ITV Sport Channel

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ITV Sport Channel
Itv sport channel logo2.png
Launched 11 August 2001
Closed 12 May 2002
Owned by Carlton Communications (50%)
Granada plc (50%)
Country United Kingdom
Availability at time of closure
ITV Digital Channel 20
NTL Channel 727

ITV Sport Channel was a digital sport television channel, that was owned by Carlton Communications and Granada plc. It was launched on 11 August 2001 and closed on 12 May 2002, precipitating ITV Digital's collapse over a month later. ITV Sport Channel had 2 sister channels, ITV Sport Plus and ITV Sport Select.

Matt Smith, Tony Dorigo, Russell Osman, Bob Wilson, John Hendrie, Garry Nelson, Guy Havord, Guy Mowbray, Peter Drury, Jon Champion, David Fairclough, Paul Walsh, Jim Beglin, Simon Hill, Peter Stevenson, Carrie Frais, Lisa Rogers and Dave Beckett presented and commentated for the channel.


The ITV Sport Channel can trace its foundations back to 1999 when the then named ONdigital service acquired exclusive rights to screen every match from the UEFA Champions League, to supplement ITV's existing coverage of the competition. Two channels to show the matches were set up, entitled Champions on 98 and Champions on 99, reflecting the channel numbers these were broadcast on. Prior to the 2000-01 season, these channels were re-branded respectively as ONsport 1 and ONsport 2, after ONdigital had purchased rights to the ATP Masters Series tennis. Whilst ONsport 1 broadcast 24 hours a day, ONsport 2 timeshared with Carlton Cinema.

In June 2000, ONdigital successfully outbid BSkyB for the rights to show live matches from The Football League and the League Cup, for a massive £315m over three seasons, at least five times more than any broadcaster had previously bid for it. The launch of the ITV Sport Channel was announced in April 2001 and both ONsport 1 and ONsport 2 were closed down prior to its launch and the subsequent renaming of the ONdigital service to ITV Digital. The channel launched on 11 August 2001 with Manchester City v Watford in the First Division.[1]

There were also two spin-off channels, ITV Sport Plus and ITV Sport Select. ITV Sport Select showed the on-demand Premier League football matches from Sky Sports and ITV Sport Plus was available on Champions League matchdays to show additional live matches from the competition.

The cost of the Football League deal proved one too many a burden for ITV Digital, and it was placed into administration on 27 March 2002, after the League refused to accept a £130m pay cut in its £315m deal with the ITV Sport Channel. Most subscription channels ceased broadcasting on ITV Digital on 1 May 2002, with the ITV Sport Channel being re-designated as a free-to-air channel. The collapse caused severe financial difficulties for lower-division football clubs who had budgeted for large incomes from the television contract.[2]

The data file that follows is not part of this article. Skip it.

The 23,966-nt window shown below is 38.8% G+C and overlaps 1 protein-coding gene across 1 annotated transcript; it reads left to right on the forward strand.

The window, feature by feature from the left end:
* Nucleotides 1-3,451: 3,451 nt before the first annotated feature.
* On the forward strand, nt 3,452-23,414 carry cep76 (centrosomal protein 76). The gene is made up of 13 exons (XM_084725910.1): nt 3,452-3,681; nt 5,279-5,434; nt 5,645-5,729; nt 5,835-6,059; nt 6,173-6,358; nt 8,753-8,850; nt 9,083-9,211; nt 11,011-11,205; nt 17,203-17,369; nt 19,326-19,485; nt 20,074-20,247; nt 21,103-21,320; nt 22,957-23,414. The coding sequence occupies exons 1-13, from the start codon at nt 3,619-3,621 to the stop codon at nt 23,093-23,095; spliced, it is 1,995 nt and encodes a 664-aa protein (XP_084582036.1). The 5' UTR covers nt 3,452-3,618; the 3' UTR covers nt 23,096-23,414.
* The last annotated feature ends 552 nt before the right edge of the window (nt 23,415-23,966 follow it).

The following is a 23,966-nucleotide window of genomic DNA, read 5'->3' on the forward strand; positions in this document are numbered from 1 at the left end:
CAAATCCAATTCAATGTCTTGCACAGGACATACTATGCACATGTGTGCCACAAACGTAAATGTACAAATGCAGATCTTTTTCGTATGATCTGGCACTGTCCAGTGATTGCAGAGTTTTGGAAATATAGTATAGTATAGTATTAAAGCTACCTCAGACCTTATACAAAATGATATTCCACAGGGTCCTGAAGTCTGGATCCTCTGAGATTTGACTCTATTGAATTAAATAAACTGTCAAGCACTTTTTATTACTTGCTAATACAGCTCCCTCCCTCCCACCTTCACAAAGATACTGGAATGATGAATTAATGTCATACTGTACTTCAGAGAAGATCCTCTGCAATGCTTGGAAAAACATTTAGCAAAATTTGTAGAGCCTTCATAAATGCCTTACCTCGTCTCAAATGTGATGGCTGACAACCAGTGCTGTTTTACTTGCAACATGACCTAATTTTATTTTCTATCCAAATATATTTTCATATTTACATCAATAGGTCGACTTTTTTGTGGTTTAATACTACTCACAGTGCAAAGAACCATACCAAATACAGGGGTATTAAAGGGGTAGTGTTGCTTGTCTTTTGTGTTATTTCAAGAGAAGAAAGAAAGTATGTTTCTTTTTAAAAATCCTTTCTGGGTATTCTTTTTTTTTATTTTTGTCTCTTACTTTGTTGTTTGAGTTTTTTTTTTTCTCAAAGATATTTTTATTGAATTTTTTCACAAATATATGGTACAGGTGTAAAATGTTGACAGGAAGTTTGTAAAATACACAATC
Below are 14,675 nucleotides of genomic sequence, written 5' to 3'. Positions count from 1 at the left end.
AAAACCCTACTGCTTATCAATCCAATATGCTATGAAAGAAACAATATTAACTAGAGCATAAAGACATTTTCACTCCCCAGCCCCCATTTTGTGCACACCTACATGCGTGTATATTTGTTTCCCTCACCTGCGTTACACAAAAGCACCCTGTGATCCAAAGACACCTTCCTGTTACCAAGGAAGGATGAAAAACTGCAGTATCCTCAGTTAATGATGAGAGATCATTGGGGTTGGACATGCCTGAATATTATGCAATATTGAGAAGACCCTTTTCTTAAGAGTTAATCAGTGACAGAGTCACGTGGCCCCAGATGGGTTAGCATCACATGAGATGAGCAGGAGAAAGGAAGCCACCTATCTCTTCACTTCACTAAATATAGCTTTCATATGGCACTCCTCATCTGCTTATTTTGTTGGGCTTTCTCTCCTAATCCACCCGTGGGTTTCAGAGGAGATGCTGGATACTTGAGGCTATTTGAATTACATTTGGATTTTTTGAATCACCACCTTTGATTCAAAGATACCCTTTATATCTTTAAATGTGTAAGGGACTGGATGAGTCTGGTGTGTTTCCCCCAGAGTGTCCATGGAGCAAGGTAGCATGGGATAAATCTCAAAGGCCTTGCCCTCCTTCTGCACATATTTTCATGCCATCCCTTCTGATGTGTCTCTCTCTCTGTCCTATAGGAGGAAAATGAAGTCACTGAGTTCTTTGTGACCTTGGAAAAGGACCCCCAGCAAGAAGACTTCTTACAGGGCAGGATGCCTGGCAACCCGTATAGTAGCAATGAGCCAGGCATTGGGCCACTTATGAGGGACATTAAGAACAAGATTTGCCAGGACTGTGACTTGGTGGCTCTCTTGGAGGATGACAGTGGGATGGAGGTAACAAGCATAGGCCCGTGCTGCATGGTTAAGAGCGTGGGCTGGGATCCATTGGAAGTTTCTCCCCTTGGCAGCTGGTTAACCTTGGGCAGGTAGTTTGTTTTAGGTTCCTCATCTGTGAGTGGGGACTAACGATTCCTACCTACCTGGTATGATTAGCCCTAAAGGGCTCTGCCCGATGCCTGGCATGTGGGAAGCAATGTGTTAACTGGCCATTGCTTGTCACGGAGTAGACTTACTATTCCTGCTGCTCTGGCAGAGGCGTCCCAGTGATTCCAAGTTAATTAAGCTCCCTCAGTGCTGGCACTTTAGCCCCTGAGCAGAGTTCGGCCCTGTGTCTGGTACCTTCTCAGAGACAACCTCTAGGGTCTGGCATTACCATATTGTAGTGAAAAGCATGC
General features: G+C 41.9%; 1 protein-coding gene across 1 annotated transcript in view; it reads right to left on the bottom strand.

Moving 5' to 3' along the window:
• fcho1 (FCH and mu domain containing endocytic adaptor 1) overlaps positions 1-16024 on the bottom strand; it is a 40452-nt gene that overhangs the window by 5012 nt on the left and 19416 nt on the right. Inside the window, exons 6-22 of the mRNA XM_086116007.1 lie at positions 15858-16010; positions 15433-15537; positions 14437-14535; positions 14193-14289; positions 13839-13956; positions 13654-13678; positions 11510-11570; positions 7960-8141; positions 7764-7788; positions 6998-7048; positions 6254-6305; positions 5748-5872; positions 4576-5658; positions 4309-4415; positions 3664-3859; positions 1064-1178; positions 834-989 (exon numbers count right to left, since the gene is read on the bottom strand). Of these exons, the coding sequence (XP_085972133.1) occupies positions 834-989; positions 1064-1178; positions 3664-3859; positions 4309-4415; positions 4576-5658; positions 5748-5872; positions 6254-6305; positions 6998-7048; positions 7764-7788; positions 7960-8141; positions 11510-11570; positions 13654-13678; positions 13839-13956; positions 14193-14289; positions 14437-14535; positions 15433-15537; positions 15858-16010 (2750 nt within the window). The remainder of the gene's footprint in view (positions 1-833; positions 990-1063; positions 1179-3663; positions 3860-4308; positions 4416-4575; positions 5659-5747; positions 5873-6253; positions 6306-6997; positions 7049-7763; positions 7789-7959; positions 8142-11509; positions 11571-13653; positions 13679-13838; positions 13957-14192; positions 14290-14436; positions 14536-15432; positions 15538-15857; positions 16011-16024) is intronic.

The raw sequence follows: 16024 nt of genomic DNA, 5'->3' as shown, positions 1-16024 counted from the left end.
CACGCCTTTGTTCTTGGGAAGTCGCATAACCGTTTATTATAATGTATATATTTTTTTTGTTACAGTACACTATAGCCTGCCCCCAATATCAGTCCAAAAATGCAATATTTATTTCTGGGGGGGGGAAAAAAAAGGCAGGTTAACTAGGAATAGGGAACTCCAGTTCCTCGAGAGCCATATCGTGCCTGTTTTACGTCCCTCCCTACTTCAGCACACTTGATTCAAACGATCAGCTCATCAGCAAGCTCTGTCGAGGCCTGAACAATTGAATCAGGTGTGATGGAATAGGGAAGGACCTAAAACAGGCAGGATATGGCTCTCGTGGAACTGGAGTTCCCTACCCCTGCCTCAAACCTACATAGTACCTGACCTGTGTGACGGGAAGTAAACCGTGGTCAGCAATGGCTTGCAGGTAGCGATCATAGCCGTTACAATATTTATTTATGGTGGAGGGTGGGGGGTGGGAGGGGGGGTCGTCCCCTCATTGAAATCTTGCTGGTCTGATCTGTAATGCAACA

The Football League sued ITV Digital's parent companies, Carlton and Granada, claiming that the firms had breached their contract in failing to deliver the guaranteed income. The League lost the case, with the judge ruling that it had "failed to extract sufficient written guarantees". The League then filed a negligence claim against its lawyers for failing to press for a written guarantee at the time of the deal with ITV Digital. This time it was awarded a paltry £4 in damages of the £150m it was seeking.[3]

The channel closed on 12 May 2002 with coverage of the Division 2 play-off final between Brentford and Stoke.


Throughout its time on air football was the mainstay of the channel. In addition the live Football League coverage, the channel showed Saturday night primetime highlights from all three divisions. The UEFA Champions League coverage previously shown on ONsport moved to the channel and this helped to fill out the channel's schedule. As well as football, other sports were also covered, including ATP Masters Series tennis, British basketball and boxing from the United States. The channel also acquired secondary rights to European Cup rugby union.


  1. ^ Williams, Steve (March 2008). "Part Thirteen: "We've Got All the Football"". Retrieved 28 November 2015. 
  2. ^ "A player's view". BBC Sport. 2002-04-23. Retrieved 2013-08-02. 
  3. ^ "Hammonds wins Football League claim - but pays £4 damages". The Lawyer. 2006-06-23. Retrieved 2014-07-13.